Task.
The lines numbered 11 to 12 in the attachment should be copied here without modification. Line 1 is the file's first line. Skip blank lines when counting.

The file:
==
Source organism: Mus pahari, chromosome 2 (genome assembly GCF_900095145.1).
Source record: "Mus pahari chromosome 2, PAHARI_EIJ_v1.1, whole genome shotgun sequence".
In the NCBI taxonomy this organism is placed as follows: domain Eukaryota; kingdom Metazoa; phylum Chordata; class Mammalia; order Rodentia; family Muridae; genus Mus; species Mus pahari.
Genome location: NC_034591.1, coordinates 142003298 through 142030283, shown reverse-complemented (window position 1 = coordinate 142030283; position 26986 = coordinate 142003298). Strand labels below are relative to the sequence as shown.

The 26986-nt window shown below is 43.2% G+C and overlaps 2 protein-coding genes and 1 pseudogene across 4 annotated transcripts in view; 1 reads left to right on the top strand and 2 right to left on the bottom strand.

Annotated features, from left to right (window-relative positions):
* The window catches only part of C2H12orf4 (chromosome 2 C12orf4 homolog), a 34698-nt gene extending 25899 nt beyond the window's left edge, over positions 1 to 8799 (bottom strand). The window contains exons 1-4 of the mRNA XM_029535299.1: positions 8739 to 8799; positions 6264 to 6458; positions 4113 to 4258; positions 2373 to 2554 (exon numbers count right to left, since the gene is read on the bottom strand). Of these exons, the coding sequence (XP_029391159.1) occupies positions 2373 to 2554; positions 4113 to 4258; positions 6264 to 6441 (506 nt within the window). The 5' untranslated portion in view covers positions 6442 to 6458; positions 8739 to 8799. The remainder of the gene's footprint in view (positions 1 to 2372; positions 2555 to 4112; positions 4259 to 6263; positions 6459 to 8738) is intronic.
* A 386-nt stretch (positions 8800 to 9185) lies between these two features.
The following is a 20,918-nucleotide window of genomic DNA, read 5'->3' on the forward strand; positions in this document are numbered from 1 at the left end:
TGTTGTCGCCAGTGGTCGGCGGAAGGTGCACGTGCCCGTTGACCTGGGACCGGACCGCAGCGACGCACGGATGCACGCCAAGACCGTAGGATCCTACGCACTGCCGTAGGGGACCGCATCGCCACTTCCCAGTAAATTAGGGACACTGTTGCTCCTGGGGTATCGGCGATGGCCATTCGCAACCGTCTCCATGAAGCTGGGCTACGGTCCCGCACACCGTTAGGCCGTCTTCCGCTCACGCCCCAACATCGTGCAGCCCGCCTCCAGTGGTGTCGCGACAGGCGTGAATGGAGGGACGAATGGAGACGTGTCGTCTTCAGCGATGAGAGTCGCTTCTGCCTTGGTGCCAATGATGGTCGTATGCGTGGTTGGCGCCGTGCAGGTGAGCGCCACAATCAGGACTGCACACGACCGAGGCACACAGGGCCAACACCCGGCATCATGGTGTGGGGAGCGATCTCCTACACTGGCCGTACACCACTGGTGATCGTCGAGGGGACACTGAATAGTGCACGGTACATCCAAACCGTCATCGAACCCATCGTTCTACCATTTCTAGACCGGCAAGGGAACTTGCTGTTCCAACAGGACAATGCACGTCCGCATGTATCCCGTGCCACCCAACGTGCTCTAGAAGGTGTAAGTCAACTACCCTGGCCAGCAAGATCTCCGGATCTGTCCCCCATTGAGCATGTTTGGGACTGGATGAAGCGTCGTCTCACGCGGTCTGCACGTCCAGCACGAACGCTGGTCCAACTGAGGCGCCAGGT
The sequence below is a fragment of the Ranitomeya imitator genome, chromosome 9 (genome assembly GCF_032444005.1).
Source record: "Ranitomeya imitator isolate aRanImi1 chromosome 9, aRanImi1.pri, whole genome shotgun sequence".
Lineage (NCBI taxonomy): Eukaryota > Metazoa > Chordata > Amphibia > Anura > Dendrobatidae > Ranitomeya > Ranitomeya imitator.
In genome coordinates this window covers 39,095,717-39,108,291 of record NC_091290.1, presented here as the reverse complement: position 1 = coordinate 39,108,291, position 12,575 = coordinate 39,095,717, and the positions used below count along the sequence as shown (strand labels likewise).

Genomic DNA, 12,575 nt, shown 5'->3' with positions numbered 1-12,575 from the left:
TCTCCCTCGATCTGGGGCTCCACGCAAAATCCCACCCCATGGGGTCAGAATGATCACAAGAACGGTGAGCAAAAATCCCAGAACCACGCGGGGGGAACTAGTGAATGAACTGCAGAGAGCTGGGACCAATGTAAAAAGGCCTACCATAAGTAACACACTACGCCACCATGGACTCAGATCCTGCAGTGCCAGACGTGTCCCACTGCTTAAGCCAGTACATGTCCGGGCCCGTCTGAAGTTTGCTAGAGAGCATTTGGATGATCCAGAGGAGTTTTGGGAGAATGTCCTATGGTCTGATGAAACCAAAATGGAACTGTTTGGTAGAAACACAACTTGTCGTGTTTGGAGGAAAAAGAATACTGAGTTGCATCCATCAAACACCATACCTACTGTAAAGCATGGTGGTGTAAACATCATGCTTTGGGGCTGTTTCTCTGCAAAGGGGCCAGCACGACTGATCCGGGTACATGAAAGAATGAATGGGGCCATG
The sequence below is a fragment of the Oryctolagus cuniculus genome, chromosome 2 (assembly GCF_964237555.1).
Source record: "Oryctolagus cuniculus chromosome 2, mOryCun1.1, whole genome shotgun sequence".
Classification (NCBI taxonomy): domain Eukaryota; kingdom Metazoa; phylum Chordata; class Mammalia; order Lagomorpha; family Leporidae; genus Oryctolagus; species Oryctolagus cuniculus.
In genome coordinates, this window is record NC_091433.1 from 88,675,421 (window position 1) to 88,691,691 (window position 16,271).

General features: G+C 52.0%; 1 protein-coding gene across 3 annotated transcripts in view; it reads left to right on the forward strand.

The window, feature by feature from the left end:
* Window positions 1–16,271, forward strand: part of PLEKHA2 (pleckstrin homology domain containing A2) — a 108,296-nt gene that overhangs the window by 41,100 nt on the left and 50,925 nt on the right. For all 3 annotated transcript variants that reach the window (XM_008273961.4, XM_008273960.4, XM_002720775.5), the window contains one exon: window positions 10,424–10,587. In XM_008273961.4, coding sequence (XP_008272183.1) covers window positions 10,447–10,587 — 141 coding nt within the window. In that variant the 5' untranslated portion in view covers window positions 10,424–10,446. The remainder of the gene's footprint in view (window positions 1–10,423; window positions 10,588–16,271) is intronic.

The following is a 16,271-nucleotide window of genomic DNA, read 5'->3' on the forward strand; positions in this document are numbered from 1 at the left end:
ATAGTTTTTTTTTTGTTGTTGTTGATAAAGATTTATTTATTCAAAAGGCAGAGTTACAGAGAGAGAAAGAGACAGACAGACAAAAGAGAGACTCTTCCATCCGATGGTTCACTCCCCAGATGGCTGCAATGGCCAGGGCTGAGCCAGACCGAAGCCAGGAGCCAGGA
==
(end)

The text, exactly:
The sequence below is a fragment of the Ranitomeya imitator genome, chromosome 9 (genome assembly GCF_032444005.1).
Source record: "Ranitomeya imitator isolate aRanImi1 chromosome 9, aRanImi1.pri, whole genome shotgun sequence".